Supreme Court Bolsters Legal Shield for Police in 2 Rulings
The unsigned decisions, without noted dissents, indicated that the court continued to support the widely criticized doctrine of qualified immunity.,
In Two Rulings, Supreme Court Bolsters Legal Shield for Police
The unsigned decisions, without noted dissents, indicated that the court continued to support the widely criticized doctrine of qualified immunity.
The Supreme Court has generally required a tight factual fit between an earlier ruling and challenged conduct in cases involving the qualified immunity doctrine.Credit…Stefani Reynolds for The New York Times
WASHINGTON — In two unsigned decisions without noted dissents, the Supreme Court on Monday ruled in favor of police officers accused of using excessive force. The rulings were a signal that the court continues to support the doctrine of qualified immunity, which can shield police misconduct from lawsuits seeking damages.
The doctrine has been the subject of criticism across the ideological spectrum, and it became a flash point in the nationwide protests last year over police brutality, with activists and lawmakers calling for its reconsideration.
The doctrine requires plaintiffs to overcome a daunting hurdle. They must not only show that the official accused of misconduct violated a constitutional right, but also that the right had been “clearly established” in a previous ruling. The Supreme Court has generally required a tight factual fit between an earlier ruling and challenged conduct.
Critics of the doctrine were heartened by two rulings this year that called on appeals courts to reconsider rulings in favor of corrections officers accused of mistreating prisoners. One prisoner was held in what the court called “shockingly unsanitary cells,” and the other was sprayed in the face with a chemical “for no reason at all.”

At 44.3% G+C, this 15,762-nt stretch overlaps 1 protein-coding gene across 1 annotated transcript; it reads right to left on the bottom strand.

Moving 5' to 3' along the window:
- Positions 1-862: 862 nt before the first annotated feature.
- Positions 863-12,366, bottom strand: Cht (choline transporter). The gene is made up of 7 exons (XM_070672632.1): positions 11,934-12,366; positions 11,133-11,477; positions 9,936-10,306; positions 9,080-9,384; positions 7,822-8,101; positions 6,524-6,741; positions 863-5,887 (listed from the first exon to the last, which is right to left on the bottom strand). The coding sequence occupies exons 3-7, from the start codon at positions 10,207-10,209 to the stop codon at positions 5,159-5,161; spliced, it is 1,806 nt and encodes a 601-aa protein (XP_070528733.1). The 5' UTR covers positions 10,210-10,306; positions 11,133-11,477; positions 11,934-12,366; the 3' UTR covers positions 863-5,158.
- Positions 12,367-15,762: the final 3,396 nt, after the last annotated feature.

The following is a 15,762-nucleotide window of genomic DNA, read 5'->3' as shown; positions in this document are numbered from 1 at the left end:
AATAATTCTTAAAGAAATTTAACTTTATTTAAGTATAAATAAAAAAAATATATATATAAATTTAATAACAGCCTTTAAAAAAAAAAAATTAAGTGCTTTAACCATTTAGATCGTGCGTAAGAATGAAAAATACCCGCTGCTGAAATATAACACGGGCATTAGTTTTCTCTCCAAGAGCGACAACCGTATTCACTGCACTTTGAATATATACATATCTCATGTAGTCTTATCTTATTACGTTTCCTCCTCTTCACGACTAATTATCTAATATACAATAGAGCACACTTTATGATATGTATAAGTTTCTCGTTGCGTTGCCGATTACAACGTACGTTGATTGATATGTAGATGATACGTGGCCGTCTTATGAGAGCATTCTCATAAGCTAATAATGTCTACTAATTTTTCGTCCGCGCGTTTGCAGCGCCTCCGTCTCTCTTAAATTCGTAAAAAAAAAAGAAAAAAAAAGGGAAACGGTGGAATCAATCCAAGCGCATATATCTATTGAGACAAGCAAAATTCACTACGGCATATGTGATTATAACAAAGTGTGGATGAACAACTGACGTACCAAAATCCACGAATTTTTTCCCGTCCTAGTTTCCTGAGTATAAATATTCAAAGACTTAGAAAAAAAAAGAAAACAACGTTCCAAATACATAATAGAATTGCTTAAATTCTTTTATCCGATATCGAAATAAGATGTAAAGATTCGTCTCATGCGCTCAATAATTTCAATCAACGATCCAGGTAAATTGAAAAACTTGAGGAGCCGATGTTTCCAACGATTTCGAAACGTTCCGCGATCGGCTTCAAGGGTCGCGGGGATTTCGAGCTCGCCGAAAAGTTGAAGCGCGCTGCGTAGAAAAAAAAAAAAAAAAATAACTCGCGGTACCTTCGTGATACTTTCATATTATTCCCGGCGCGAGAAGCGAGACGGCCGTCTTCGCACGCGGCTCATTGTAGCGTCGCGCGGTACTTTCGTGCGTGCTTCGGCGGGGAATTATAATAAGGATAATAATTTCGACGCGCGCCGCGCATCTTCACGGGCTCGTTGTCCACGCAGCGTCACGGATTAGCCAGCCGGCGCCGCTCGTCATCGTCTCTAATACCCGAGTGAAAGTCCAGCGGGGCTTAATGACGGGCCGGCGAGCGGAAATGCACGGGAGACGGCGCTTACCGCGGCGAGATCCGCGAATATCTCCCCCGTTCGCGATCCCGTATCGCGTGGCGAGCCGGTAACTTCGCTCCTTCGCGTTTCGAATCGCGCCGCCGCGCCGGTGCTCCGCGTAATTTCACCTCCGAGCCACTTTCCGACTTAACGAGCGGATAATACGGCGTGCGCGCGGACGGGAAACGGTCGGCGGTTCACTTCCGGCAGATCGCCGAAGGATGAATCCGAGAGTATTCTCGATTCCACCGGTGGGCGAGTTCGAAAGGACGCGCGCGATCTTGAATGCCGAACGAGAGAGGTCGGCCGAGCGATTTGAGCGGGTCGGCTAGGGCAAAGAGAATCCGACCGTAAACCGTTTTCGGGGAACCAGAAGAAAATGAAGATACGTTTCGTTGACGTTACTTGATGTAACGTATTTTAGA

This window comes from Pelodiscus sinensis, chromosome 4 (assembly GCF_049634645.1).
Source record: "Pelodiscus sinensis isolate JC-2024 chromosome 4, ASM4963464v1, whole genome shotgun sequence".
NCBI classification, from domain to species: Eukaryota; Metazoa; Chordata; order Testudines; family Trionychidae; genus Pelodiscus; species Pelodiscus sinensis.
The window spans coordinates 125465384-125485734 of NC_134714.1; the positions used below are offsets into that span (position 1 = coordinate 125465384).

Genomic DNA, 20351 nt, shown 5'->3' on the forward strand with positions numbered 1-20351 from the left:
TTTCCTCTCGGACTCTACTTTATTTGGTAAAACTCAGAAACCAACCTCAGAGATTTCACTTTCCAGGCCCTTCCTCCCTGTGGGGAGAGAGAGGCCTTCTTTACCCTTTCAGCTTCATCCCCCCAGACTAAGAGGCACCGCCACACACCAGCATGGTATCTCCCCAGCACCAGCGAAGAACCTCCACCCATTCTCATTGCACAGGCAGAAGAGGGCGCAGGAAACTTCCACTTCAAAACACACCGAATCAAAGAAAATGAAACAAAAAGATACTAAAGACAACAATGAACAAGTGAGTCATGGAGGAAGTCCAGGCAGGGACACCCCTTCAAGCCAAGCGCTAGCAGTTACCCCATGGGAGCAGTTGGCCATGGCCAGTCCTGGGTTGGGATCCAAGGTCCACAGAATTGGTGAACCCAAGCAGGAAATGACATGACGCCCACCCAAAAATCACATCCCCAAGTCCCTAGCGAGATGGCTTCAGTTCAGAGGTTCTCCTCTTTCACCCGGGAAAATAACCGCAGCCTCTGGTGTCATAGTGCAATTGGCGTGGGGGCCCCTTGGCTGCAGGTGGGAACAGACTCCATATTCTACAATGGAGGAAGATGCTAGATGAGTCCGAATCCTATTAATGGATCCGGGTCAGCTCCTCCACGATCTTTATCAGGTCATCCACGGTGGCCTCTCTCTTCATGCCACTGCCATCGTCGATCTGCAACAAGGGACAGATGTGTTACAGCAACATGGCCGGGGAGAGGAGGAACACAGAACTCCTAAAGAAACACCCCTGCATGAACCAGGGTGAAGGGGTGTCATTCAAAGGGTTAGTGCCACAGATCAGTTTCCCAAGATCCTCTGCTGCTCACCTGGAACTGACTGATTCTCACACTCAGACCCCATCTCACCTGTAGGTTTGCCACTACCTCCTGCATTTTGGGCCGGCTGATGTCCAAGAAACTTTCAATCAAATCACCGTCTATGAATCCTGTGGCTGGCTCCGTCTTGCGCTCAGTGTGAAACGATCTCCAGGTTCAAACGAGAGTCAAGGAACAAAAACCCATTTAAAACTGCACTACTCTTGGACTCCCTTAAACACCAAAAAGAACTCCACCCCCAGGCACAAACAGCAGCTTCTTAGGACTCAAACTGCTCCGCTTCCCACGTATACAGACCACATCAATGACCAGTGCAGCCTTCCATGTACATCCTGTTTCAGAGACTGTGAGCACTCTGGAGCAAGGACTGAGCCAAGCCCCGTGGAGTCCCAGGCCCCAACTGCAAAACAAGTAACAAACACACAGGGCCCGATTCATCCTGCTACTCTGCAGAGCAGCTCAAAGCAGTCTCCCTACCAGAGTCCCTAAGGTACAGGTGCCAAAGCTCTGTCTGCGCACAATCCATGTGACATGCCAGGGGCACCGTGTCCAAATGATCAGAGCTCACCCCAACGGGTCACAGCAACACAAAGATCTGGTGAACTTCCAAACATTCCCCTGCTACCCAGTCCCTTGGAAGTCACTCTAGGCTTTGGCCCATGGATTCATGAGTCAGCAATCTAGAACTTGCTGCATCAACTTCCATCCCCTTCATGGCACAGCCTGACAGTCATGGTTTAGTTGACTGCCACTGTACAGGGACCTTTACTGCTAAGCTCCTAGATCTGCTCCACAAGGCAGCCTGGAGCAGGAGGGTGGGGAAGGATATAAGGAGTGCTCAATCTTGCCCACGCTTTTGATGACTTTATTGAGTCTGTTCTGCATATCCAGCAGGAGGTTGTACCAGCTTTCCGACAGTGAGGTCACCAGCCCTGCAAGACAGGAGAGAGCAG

Some cases are so egregious, the court suggested, that no precedent directly on point was necessary to allow a plaintiff to sue.
The decisions on Monday, which concerned police officers rather than prison guards, took a different approach. One arose from a 911 call reporting that a woman and her two children were barricaded in a room in Union City, Calif., fearing that Ramon Cortesluna, the woman’s boyfriend, would break in and hurt them.
Five officers responded, ordering Mr. Cortesluna to come outside, raise his hands and get on his knees. He complied at first but later dropped his hands, and the officers noticed a knife in his back pocket. An officer shot him in the stomach and left hip with nonlethal beanbag rounds.
The U.S. Court of Appeals for the Ninth Circuit, in San Francisco, ruled that those shots “were objectively reasonable in the circumstances.”
The appeals court took a different view of what followed. After Mr. Cortesluna was shot, he was ordered to get down. He did, lying prone on his stomach.
Officer Daniel Rivas-Villegas then straddled Mr. Cortesluna, putting his left knee on the left side of Mr. Cortesluna’s back for what the Supreme Court opinion said was “no more than eight seconds.” Another officer removed the knife and handcuffed him.